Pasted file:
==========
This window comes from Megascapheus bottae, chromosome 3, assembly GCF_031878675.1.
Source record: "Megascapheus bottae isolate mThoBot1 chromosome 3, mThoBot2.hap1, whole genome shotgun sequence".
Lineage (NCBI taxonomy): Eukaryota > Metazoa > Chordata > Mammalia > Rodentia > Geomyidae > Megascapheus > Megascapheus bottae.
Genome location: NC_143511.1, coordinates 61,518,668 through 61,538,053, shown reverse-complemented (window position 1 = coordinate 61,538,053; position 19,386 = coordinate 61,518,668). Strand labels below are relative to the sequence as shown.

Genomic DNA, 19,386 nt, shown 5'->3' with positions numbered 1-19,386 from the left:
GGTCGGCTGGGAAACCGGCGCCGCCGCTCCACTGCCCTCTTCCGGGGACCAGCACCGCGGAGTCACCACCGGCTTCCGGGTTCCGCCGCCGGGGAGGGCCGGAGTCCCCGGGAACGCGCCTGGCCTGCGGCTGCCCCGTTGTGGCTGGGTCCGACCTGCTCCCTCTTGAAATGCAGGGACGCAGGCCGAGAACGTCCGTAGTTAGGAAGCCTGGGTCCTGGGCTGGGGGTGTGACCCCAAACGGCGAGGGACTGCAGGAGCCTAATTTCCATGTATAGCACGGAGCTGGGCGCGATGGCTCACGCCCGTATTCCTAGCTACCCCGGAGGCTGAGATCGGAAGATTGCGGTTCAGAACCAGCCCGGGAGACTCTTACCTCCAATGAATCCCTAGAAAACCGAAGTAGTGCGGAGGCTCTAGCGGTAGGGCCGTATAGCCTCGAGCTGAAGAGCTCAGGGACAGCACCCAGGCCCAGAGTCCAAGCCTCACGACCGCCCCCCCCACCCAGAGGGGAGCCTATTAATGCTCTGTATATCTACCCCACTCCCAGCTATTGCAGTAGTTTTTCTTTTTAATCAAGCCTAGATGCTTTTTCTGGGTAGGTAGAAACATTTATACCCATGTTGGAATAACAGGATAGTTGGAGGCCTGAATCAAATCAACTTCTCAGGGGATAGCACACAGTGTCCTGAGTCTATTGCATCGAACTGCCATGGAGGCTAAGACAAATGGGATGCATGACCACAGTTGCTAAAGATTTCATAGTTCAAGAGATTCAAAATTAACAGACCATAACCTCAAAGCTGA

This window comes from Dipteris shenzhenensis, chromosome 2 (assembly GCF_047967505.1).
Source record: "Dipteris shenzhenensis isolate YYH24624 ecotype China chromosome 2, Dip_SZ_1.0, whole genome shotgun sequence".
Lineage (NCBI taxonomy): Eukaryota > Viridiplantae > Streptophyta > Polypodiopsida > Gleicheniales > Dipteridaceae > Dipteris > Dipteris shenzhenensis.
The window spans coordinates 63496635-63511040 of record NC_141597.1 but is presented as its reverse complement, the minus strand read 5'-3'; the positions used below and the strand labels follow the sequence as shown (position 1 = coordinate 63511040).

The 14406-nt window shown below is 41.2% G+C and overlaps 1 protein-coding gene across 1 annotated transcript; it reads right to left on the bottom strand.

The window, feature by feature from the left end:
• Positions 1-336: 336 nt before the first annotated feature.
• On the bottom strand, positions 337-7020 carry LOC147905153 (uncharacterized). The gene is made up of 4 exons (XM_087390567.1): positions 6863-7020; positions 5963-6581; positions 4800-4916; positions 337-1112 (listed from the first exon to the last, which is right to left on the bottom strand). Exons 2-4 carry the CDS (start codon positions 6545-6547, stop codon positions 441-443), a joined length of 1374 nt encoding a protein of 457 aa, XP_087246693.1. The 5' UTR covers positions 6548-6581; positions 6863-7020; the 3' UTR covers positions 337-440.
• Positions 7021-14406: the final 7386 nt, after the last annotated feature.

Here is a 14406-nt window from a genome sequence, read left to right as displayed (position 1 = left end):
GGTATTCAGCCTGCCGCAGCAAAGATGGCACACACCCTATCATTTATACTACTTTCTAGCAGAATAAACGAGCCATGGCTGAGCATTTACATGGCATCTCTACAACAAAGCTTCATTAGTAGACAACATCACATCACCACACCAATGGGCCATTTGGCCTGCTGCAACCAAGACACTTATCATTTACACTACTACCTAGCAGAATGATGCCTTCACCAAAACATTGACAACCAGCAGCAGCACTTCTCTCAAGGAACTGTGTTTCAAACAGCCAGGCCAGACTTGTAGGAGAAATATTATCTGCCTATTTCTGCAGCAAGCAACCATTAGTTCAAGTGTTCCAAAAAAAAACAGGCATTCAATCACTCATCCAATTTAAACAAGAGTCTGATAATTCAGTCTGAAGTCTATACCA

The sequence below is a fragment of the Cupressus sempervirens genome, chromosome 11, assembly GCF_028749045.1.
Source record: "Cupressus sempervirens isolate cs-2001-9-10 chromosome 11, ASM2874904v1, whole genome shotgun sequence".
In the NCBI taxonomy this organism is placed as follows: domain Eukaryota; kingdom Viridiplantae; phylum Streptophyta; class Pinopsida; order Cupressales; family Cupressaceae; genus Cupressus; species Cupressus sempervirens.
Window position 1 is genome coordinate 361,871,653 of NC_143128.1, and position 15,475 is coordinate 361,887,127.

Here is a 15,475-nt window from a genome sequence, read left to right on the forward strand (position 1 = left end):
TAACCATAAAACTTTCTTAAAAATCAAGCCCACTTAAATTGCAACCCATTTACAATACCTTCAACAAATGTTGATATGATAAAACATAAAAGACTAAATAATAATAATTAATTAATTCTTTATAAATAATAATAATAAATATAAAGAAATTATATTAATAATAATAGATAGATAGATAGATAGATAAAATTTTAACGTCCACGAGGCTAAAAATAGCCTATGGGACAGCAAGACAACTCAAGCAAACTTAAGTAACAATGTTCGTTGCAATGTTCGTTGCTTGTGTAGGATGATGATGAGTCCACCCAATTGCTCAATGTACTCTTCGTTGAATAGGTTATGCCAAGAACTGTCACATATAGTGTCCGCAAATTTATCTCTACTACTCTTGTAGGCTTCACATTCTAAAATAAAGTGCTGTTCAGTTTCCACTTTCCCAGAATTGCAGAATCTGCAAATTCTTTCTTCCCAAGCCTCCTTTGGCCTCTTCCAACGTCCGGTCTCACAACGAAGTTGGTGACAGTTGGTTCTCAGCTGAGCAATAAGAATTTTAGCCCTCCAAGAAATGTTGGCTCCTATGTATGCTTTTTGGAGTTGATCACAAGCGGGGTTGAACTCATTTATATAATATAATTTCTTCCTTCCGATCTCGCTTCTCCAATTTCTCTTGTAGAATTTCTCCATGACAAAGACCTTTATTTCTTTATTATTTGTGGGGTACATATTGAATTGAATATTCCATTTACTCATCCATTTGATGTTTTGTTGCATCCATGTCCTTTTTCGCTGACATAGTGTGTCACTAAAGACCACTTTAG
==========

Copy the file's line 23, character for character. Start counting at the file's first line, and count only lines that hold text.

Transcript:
TAACCATAAAACTTTCTTAAAAATCAAGCCCACTTAAATTGCAACCCATTTACAATACCTTCAACAAATGTTGATATGATAAAACATAAAAGACTAAATAATAATAATTAATTAATTCTTTATAAATAATAATAATAAATATAAAGAAATTATATTAATAATAATAGATAGATAGATAGATAGATAAAATTTTAACGTCCACGAGGCTAAAAATAGCCTATGGGACAGCAAGACAACTCAAGCAAACTTAAGTAACAATGTTCGTTGCAATGTTCGTTGCTTGTGTAGGATGATGATGAGTCCACCCAATTGCTCAATGTACTCTTCGTTGAATAGGTTATGCCAAGAACTGTCACATATAGTGTCCGCAAATTTATCTCTACTACTCTTGTAGGCTTCACATTCTAAAATAAAGTGCTGTTCAGTTTCCACTTTCCCAGAATTGCAGAATCTGCAAATTCTTTCTTCCCAAGCCTCCTTTGGCCTCTTCCAACGTCCGGTCTCACAACGAAGTTGGTGACAGTTGGTTCTCAGCTGAGCAATAAGAATTTTAGCCCTCCAAGAAATGTTGGCTCCTATGTATGCTTTTTGGAGTTGATCACAAGCGGGGTTGAACTCATTTATATAATATAATTTCTTCCTTCCGATCTCGCTTCTCCAATTTCTCTTGTAGAATTTCTCCATGACAAAGACCTTTATTTCTTTATTATTTGTGGGGTACATATTGAATTGAATATTCCATTTACTCATCCATTTGATGTTTTGTTGCATCCATGTCCTTTTTCGCTGACATAGTGTGTCACTAAAGACCACTTTAG